Land!

Irish Pioneers in Mexican and Revolutionary Texas

978-1-58544-189-1 Cloth
6 x 9 x 0 in
320 pp. 12 b&w photos., 5 maps., 2 tables.
Pub Date: 07/19/2002
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2003 Presidio la Bahía Award, presented by the Sons of the Republic of Texas
The only successful European impresarios in mid-nineteenth century Mexican Texas—men authorized to bring immigrants to settle the vast spaces of Mexico's northern territories—were Irish. On their land grants, Irish settlers founded Refugio and San Patricio and went on to take active roles in the economic and political development of Texas. It required a hardy spirit and strong ambition to weather the perils that accompanied these opportunities—the long journey, shipwrecks, hostile Indians, injury and disease—and Irish pioneers proved fit for the task. They were not seeking relief from famine or English oppression in their own country. These were vigorous, strong-willed people who possessed the monetary means to remove themselves from their insular surroundings. What they were seeking, and what they obtained, was land.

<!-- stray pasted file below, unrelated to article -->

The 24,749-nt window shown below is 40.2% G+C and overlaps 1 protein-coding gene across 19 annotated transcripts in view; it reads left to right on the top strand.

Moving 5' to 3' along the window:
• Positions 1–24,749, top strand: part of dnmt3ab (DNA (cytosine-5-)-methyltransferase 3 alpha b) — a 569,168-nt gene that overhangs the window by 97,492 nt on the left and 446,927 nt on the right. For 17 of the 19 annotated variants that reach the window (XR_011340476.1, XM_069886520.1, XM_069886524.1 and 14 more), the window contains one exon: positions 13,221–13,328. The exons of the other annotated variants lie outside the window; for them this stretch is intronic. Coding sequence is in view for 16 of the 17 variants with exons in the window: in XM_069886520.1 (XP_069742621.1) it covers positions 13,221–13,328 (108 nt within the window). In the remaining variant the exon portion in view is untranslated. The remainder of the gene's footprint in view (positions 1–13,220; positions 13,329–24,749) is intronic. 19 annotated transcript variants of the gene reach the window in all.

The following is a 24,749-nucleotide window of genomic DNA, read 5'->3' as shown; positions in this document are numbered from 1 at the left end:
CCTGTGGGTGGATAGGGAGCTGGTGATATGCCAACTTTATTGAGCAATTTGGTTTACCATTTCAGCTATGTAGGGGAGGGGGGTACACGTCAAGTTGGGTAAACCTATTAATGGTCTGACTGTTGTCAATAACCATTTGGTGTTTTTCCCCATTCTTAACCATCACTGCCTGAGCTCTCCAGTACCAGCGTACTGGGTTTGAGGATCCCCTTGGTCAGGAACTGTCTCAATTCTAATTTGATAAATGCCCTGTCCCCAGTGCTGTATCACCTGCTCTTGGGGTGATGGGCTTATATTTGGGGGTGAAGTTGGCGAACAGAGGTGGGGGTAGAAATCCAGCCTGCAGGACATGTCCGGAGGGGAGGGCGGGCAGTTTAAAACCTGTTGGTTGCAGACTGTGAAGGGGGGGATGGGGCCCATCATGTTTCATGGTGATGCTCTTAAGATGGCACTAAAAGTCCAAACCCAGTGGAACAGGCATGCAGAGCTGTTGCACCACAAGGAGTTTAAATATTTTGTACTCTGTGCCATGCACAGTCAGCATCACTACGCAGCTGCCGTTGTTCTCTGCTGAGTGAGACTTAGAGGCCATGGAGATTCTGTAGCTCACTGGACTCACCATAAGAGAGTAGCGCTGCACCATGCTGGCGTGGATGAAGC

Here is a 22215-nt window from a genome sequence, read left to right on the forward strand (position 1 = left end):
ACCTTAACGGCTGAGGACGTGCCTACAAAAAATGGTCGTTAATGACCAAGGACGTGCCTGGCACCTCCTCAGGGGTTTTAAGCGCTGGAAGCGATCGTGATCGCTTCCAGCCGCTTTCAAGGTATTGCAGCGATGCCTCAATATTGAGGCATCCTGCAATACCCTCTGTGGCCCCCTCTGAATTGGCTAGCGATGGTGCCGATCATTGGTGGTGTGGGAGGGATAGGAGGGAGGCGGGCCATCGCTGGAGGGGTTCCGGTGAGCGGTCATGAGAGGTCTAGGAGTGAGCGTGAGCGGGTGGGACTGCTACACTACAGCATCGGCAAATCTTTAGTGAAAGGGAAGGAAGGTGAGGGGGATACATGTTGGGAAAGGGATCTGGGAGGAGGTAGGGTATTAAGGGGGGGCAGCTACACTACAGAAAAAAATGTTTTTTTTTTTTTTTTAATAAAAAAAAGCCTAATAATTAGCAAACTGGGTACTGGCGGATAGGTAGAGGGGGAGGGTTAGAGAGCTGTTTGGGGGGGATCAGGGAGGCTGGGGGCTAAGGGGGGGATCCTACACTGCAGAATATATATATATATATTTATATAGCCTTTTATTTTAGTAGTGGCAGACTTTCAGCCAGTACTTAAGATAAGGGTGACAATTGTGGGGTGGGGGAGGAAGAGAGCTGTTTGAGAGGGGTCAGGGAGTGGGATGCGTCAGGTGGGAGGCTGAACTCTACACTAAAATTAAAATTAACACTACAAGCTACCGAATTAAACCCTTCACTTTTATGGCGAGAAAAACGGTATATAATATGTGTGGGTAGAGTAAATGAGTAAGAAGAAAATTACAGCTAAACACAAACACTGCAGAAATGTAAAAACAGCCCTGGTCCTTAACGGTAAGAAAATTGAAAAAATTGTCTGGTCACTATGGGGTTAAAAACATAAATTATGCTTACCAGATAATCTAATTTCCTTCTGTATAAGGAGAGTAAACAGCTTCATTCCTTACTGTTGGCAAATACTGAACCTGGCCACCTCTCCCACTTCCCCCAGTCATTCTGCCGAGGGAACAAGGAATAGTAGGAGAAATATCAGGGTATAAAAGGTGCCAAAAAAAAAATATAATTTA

Graham Davis tells this Irish-Texan story of the search for land by recounting the experiences of the original empresarios John McMullen, James McGloin, James Power, and James Hewetson, and he finishes the book with an impressive description of the ranching empire of Power's nephew, Thomas O'Connor. In between, he examines the marriages, commercial contacts, political alliances, and language ties that "Mexicanized" these successful entrepreneurs. Living in the heart of the war zone, some of the Irish settlers fought for independence while others remained loyal to the Mexican government that had made them citizens and given them land.

Davis offers a vivid picture of the hardships of pioneer life and the building of communities, churches, and schools. He describes how Irish ranchers had the opportunity to thrive after the annexation of Texas and emphasizes their willing acceptance of Mexican ranching methods. He makes a convincing case that the Irish came to Texas not as victims but as entrepreneurs and opportunists in search of land.

Centennial Series of the Association of Former Students, Texas A&M University

Published by Texas A&M University Press